that they had all had below-knee amputations. A volleyball player re-        area than from Yangon. Cross-border MRE to non-
fused to stop playing even after he had lost a foot in a mine accident. As   ceasefire areas yielded better results measured in
one of his friends expressed, “He even increased his volleyball playing
after the accident – even he got more and more pain in his leg-stump         income-generating activities.
under the games. It was as if, as long as he played, he could better han-    64 Interview with The Leprosy Mission International (TLMI), 22 October
dle the psychological burden of being handicapped”. Interview with           2010.
CBO staff in Thailand, 24 July 2010.                                         65a Email from Dr. Mike Griffiths, Consultant, Disability Working
62 Interview with MRE and Mine Victim Assistance Coordinator from a          Group. 15 December 2010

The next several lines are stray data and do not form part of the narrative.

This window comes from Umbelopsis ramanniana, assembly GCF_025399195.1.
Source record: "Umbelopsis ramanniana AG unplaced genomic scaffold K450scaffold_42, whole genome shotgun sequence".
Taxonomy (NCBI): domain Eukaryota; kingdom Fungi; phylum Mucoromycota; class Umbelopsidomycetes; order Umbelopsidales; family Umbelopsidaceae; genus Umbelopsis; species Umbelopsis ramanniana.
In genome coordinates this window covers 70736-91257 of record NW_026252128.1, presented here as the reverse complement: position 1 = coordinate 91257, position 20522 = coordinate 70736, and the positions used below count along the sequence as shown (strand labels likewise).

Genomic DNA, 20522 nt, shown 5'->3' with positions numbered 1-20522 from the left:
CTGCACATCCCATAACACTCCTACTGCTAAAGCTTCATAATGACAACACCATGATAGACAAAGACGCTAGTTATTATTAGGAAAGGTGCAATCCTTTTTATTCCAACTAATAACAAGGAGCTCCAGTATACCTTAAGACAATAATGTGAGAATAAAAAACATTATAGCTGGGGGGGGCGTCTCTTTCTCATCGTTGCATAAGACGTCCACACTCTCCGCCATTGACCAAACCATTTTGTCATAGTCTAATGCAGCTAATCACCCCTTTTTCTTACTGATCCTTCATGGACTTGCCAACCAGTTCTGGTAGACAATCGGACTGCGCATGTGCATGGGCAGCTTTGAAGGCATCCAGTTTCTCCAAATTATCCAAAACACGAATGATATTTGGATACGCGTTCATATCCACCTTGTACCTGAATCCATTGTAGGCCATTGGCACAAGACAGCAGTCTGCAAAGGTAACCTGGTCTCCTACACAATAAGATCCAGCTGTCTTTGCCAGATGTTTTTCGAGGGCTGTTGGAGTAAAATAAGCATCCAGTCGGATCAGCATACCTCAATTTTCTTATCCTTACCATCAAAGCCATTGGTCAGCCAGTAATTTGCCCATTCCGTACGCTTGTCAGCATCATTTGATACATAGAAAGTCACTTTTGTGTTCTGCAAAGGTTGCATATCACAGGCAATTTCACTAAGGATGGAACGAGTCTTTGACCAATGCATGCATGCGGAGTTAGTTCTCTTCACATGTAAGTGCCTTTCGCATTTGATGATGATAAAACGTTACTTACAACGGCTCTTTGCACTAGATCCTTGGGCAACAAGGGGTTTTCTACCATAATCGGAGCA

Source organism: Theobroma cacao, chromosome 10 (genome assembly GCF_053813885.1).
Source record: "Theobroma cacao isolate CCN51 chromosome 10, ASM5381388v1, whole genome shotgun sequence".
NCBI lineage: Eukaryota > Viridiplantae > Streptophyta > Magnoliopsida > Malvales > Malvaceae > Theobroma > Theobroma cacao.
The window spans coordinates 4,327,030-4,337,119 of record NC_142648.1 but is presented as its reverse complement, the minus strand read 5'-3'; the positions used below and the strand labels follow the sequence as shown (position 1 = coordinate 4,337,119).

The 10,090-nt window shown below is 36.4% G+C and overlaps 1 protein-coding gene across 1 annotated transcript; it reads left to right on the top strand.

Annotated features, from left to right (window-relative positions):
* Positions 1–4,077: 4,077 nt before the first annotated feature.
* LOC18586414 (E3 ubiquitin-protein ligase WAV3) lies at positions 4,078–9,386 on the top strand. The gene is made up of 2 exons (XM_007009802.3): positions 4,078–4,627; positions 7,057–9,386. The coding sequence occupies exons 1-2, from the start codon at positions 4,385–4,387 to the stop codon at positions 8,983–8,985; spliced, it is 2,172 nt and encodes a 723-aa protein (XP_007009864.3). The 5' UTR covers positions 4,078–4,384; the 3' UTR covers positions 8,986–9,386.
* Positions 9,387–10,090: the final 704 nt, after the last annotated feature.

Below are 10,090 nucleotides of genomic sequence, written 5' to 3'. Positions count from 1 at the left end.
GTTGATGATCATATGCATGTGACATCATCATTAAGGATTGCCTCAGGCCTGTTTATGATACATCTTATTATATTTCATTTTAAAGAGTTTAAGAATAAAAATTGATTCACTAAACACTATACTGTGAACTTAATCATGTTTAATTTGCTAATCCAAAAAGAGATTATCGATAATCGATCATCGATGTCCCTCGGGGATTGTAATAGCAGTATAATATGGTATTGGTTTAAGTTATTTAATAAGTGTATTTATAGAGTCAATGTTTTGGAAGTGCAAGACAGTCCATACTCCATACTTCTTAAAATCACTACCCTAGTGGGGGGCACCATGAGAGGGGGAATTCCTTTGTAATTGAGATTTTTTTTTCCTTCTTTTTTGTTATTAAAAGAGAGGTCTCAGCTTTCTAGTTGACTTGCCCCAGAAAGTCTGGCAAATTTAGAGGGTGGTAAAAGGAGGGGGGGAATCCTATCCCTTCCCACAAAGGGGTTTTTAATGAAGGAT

Karen State CBO 14 June 2010.                                                65b Interview with The Leprosy Mission International (TLMI), 22
63 According to DCA Mine Action calculations (based on CBO project           October 2010.
proposal and interview with CBO), the budget for a project such as this      66 Interview with migrant worker education organization in Thailand,
would be USD 2,000 to cover the investment per mine victim for the           14 June 2010.

terms of community participation than cross-border MRE to ceasefire areas, with only a few MRE sessions
performed in the latter circumstances. The performance discrepancy can be explained against the backdrop
of the CBOs’ fear of authorities in ceasefire areas, which has proved an obstacle to group-participation in
MRE sessions. The MRE message in those areas was mainly delivered on a one-to-one basis in private homes,
where results are more difficult to measure.

The optimal way to deliver MRE would be to work in parallel in ceasefire- and non-ceasefire areas, both through